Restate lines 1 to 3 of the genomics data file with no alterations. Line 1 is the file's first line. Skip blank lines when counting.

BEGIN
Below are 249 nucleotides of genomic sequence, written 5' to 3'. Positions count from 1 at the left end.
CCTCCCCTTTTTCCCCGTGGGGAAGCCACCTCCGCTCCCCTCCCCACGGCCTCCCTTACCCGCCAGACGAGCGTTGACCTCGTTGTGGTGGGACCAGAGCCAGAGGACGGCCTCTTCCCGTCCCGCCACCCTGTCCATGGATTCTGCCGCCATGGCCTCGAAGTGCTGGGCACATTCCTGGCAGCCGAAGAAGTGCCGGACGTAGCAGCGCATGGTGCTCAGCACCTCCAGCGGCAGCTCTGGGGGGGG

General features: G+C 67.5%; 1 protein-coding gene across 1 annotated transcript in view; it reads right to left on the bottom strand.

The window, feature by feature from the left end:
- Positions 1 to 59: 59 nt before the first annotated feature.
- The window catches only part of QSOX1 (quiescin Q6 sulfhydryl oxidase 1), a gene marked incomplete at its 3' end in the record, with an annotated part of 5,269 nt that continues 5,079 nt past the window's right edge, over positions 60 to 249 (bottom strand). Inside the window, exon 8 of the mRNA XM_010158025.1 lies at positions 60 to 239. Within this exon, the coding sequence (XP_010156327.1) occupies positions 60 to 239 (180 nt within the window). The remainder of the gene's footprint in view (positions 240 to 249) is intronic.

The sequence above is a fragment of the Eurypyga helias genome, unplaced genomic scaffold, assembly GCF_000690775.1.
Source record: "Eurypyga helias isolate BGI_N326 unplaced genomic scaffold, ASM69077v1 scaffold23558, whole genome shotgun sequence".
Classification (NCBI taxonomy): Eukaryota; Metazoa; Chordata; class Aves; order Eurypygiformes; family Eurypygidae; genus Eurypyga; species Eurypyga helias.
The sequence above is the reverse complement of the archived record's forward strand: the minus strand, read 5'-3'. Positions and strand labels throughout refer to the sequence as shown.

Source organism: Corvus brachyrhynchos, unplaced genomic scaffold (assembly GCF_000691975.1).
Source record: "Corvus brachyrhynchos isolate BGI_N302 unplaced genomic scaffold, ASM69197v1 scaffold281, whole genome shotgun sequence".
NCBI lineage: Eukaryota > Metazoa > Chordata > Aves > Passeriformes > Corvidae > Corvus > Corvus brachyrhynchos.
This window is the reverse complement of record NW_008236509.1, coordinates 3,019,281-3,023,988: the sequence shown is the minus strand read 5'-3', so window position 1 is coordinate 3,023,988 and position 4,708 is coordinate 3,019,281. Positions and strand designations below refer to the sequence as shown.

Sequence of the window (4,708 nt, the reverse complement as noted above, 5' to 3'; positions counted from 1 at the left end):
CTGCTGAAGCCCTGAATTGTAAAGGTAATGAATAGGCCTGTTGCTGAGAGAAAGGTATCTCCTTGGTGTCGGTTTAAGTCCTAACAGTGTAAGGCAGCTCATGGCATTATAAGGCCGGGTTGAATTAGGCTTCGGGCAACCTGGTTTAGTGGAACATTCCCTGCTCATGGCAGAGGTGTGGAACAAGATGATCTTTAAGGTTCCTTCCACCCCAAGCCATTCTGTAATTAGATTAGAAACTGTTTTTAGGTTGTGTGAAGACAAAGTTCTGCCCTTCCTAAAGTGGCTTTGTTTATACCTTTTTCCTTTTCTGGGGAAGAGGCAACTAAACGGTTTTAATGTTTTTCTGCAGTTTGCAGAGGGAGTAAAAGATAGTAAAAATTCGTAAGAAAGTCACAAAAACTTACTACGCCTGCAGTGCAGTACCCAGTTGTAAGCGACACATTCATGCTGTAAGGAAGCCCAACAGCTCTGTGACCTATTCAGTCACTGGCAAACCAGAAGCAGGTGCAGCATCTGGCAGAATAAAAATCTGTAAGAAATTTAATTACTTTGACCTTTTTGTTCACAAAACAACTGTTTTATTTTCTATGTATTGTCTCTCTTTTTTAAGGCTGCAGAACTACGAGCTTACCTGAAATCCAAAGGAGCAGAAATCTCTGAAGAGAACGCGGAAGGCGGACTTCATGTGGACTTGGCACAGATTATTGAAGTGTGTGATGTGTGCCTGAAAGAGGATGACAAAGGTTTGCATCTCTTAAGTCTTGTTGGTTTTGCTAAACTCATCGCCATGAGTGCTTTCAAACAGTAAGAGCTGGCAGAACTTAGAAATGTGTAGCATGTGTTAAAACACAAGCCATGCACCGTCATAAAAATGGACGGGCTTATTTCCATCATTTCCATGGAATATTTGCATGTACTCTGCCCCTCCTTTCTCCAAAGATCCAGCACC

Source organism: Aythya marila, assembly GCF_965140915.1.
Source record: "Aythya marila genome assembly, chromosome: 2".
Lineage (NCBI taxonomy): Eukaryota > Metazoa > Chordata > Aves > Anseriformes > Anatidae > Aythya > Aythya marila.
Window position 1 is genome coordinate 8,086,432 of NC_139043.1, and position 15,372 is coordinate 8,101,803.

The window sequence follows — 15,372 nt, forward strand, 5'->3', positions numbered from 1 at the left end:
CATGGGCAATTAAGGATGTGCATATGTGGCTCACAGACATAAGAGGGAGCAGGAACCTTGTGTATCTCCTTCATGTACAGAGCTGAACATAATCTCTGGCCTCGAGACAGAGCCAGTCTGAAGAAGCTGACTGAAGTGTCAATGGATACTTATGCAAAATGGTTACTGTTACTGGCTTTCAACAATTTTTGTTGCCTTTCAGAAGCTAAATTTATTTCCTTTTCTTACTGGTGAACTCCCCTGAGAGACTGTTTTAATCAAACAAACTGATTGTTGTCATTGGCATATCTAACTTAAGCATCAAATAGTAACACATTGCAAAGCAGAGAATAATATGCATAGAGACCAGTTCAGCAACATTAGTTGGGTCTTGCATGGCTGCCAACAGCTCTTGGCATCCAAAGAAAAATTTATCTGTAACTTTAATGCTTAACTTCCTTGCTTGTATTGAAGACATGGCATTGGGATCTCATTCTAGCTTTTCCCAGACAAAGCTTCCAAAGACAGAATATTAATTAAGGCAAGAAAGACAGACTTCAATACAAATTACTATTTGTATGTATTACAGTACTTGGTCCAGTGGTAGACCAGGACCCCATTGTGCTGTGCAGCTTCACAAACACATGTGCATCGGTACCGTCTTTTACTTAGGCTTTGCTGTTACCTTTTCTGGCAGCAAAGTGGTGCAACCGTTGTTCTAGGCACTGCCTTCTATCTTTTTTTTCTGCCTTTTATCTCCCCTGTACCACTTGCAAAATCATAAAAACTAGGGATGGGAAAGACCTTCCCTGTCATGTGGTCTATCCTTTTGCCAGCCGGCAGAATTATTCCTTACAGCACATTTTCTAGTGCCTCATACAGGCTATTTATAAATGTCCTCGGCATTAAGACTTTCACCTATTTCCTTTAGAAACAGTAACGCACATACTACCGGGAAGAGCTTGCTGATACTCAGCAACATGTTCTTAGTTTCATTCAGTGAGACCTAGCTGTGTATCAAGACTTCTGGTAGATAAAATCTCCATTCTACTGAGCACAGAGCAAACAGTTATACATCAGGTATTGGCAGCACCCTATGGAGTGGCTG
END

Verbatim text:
Below are 249 nucleotides of genomic sequence, written 5' to 3'. Positions count from 1 at the left end.
CCTCCCCTTTTTCCCCGTGGGGAAGCCACCTCCGCTCCCCTCCCCACGGCCTCCCTTACCCGCCAGACGAGCGTTGACCTCGTTGTGGTGGGACCAGAGCCAGAGGACGGCCTCTTCCCGTCCCGCCACCCTGTCCATGGATTCTGCCGCCATGGCCTCGAAGTGCTGGGCACATTCCTGGCAGCCGAAGAAGTGCCGGACGTAGCAGCGCATGGTGCTCAGCACCTCCAGCGGCAGCTCTGGGGGGGG

General features: G+C 67.5%; 1 protein-coding gene across 1 annotated transcript in view; it reads right to left on the bottom strand.